New research published in the British Medical Journal links higher medical spending with decreased malpractice claims. Dr. Anupam B. Jena and her colleagues at Harvard Medical School asked the question: if doctors use more resources, do they suffer fewer malpractice claims? Accessing an enormous database of almost all hospital admissions in Florida from 2000 to 2009, Dr. Jena was able to take a deep look into this question for seven specialties. In their statistical analysis, the researchers were even able to account for multiple potentially confounding characteristics, including patient factors and diseases.
The data set included 24,637 doctors, 18 million hospital admissions, and 4,342 malpractice claims. The researchers found that across six of the seven specialties, more spending was significantly associated with fewer malpractice claims in the next year. For example, internists spent between $19,725 and $39,379 on average for each hospital admission. Internists who spent the least had a malpractice rate of 1.5%, while those who spent the most had a malpractice rate of 0.3%.
Of particular interest to this blog, the study paid special attention to obstetrics. OBGYNs spent between $8,653 and $18,162 on average for each hospital admission. The researchers pulled out data on 1.5 million deliveries performed by 1,625 OBGYNs. The authors looked at the 496 malpractice claims filed against these obstetricians for deliveries and found that obstetricians with higher c-section rates had fewer law suits. For doctors who performed the most c-sections, the malpractice suit rate was 2.7%, but for those who performed the fewest, the malpractice suit rate was 5.7%. The study looks at correlation, and not causation, so we don’t know if doing more c-sections caused less suits, or if they are just related somehow.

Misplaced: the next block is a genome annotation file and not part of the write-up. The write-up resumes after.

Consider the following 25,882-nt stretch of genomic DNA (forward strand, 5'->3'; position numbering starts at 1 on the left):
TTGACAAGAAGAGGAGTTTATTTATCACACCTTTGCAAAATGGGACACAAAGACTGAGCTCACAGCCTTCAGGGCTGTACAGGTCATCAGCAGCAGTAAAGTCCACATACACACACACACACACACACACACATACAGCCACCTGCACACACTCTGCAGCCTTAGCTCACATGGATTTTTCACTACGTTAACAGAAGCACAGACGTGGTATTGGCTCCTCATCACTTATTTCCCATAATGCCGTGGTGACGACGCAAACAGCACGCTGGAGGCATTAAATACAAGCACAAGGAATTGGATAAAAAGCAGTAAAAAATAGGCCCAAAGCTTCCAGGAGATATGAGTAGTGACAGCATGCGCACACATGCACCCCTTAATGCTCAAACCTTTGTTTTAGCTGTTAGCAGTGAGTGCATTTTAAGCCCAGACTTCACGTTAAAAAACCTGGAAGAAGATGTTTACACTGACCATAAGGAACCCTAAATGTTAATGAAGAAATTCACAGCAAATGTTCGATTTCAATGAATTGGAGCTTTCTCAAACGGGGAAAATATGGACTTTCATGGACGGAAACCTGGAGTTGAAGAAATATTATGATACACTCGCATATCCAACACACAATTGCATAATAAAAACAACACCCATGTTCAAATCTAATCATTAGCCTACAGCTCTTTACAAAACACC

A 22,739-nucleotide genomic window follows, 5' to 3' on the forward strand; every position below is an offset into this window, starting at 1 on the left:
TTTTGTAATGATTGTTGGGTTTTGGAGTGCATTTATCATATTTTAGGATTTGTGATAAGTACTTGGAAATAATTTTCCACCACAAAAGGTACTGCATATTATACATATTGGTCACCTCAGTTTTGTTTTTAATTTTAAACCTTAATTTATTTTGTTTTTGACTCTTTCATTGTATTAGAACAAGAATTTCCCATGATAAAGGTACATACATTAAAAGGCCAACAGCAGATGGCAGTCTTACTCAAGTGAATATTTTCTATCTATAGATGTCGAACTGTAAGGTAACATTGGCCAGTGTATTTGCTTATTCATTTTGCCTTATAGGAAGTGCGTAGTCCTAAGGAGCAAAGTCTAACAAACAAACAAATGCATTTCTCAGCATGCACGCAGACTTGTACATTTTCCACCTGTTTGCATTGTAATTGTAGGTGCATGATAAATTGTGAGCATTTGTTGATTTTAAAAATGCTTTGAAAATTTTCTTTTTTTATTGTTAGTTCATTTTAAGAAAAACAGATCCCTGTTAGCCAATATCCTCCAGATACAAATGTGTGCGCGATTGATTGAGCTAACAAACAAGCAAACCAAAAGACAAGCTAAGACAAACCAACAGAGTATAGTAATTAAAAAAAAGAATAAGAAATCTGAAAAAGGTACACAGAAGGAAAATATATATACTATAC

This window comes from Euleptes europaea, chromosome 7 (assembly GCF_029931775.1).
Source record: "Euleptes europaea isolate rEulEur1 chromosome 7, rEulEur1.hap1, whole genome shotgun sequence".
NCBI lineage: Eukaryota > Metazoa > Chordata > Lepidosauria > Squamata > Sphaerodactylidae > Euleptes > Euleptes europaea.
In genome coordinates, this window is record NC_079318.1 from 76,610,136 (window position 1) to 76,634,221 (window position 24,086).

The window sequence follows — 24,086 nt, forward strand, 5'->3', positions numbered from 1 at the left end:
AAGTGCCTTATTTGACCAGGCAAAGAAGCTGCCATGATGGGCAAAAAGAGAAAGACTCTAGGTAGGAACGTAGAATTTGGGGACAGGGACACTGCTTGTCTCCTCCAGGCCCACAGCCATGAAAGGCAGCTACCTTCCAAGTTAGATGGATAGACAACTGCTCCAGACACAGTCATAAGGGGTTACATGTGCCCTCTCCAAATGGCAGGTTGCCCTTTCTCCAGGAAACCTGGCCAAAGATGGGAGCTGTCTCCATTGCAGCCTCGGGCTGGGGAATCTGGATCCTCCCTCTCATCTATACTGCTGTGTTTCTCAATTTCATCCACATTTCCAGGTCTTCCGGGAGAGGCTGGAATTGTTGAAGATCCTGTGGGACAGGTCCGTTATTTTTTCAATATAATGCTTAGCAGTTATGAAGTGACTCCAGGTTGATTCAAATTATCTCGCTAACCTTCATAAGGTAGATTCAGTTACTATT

While using this giant data set allowed the researchers to access a tremendous number of admissions, physicians, and claims, it did not allow the researchers to peer inside the motivation behind the spending. At this point, we can only assume that more spending was a result of defensive medicine. Interestingly, if the higher spending is actually resulting in fewer errors, then it may not be wasteful. Unfortunately, malpractice claims do not always match up with actual errors, and it’s entirely possible that spending more led to more errors, not fewer, but people sued less for another reason. For instance, some research suggests that more spending leads to higher patient satisfaction, but worse healthcare. So, while it’s certainly exciting to think spending more is an easy way to decrease law suits, the opposite may be true in the long term.